Melbourne Airport has forecasted that 38 million passengers will pass through its gates by 2018, and 64 million by 2033. To accommodate for this growth, Melbourne Airport is nearing the completion of the first phase of modernising its paper-based safety inspection and incident management reporting using Appian's work platform.
Speaking at the Gartner Business Process Management Summit 2014 in Sydney, Melbourne Airport process improvement manager, Anna Gikovski, said given the forecasted growth it meant the airport had to "get smarter" in the way it did things "to ensure we don't grow our costs as we grow revenue".
According to Gikovski, the company was looking to automate its workflow as there was a "significant amount of double handling of data entry, which meant it was very difficult to instigate and enable a single source of truth".
"Through this project, what we were trying to achieve was to improve data management and to be able to only record the information once, and once it goes into the system, management is alerted and will access the information in real-time. It also ensures the right people are alerted," she said.
"We realised in an airport environment we perhaps sometimes need to have a business management team and recovery team, and that layer communication is critical, so we can communicate and get the right people involved to handle a situation."
The first phase of the project rollout, due to be completed by June 2014, is focused on automating its safety, security, environment, and service processes that involved tasks including inspections, live incident management, investigations, trend analysis, and legal claims.
Gikovski drew on how airside safety inspection processes have been improved as an example since the implementation of Appian's work platform.
"We have a team of five people that work 12-hour shift — a day shift and a night shift. A fence line inspection has to happen six times in that 12 hours, that's six pieces of paper in that shift, and 12 over the course of 24 hours. What this means we have about 4,400 odd pieces of paper from that one inspection that needs to be entered and tracked," she said.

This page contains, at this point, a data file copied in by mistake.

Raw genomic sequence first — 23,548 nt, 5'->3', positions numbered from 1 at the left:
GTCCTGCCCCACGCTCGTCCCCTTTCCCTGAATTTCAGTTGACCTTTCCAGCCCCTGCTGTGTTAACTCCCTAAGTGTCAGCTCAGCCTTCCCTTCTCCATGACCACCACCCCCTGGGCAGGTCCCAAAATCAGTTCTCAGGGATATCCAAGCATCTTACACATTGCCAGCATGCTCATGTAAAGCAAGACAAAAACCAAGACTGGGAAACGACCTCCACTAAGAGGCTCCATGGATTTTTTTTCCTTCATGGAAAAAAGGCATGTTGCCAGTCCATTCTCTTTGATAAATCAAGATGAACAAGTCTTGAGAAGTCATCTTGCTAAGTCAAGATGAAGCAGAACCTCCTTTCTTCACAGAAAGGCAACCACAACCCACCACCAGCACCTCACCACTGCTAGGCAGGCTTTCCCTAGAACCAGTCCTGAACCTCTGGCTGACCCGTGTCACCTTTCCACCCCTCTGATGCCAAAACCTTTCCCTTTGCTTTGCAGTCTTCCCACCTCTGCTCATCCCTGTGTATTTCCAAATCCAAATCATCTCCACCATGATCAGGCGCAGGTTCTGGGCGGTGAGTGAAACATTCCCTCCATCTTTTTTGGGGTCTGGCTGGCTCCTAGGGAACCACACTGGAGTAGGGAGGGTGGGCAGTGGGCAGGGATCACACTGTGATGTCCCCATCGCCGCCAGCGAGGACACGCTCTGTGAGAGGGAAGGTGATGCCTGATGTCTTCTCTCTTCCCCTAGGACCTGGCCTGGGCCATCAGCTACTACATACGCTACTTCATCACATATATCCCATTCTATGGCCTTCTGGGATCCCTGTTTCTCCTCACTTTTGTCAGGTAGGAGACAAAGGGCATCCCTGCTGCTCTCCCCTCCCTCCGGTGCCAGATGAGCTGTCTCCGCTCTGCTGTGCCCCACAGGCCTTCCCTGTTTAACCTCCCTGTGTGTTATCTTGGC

"Along with that is the alerting process, whilst they are completing their forms, if they find a hole in the fence they need to make a phone call and alert someone.
"What BPM has allowed us to do is they will be able to use a tablet to complete this form, so single source of truth goes in once and in real-time, the alert happens and the right people are alerted, but also we have an interface with our asset management system that then puts forward a work order, so a contractor can come and repair the fence, and it's all tracked."
A similar long-winded process is experienced by contractors who are required each time to fill-out paper-based forms in order to obtain an access permit for their visit at Melbourne Airport.
"If a contractor needs to access our ceilings or tunnels to do maintenance work, they need to apply for a permit and this was quite a manual paper-based process, which would then have to be approved and signed off by project managers," Gikovski said.
"Now, we're able to do that all that electronically, which means a reduction in paper work, reduction in data entry, and a reduction in lead time."
While the results are there, it hasn't been a completely smooth process, Gikovski admitted, as the company didn't anticipate the amount of training and support that was required post-rollout.
"Thinking you can rollout a system and train people once didn't pan out for us. So for us, we learnt it means going back and ensuring we're able to support staff with the change," she said, noting the staff is made up of a combination of generation Y — who embraced the new process easily — and baby boomers, where the use of tablets was alien to them.
"This is about needing to communicate the change correctly and ensure we engage stakeholders at every level."
The second phase of the business process management rollout for Melbourne Airport will involve aviation security and identification cards. Currently 5,000 people are distributed ID cards on a yearly basis, and according to Gikovski, the process requires "significant rework".
"We're looking forward to leveraging the platform we've integrated. We can see that we can automate a lot of the processes that still exist," she concluded.